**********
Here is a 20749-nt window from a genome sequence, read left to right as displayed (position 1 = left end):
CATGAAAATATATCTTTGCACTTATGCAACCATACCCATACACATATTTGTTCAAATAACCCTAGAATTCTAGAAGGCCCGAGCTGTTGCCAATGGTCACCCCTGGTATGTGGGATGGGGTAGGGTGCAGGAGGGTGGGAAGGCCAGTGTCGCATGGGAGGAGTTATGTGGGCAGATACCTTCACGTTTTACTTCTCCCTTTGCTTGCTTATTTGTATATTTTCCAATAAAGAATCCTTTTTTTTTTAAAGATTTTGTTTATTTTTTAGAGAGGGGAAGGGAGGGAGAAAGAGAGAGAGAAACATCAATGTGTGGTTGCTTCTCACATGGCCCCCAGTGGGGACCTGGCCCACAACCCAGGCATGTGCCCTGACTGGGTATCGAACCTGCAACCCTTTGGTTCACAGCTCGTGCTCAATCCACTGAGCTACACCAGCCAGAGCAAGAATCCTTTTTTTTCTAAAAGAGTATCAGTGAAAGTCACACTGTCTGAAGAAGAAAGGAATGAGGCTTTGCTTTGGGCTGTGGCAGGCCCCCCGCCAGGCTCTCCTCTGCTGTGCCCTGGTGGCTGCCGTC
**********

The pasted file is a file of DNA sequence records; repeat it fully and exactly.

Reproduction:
Here is a 20749-nt window from a genome sequence, read left to right as displayed (position 1 = left end):
CATGAAAATATATCTTTGCACTTATGCAACCATACCCATACACATATTTGTTCAAATAACCCTAGAATTCTAGAAGGCCCGAGCTGTTGCCAATGGTCACCCCTGGTATGTGGGATGGGGTAGGGTGCAGGAGGGTGGGAAGGCCAGTGTCGCATGGGAGGAGTTATGTGGGCAGATACCTTCACGTTTTACTTCTCCCTTTGCTTGCTTATTTGTATATTTTCCAATAAAGAATCCTTTTTTTTTTAAAGATTTTGTTTATTTTTTAGAGAGGGGAAGGGAGGGAGAAAGAGAGAGAGAAACATCAATGTGTGGTTGCTTCTCACATGGCCCCCAGTGGGGACCTGGCCCACAACCCAGGCATGTGCCCTGACTGGGTATCGAACCTGCAACCCTTTGGTTCACAGCTCGTGCTCAATCCACTGAGCTACACCAGCCAGAGCAAGAATCCTTTTTTTTCTAAAAGAGTATCAGTGAAAGTCACACTGTCTGAAGAAGAAAGGAATGAGGCTTTGCTTTGGGCTGTGGCAGGCCCCCCGCCAGGCTCTCCTCTGCTGTGCCCTGGTGGCTGCCGTC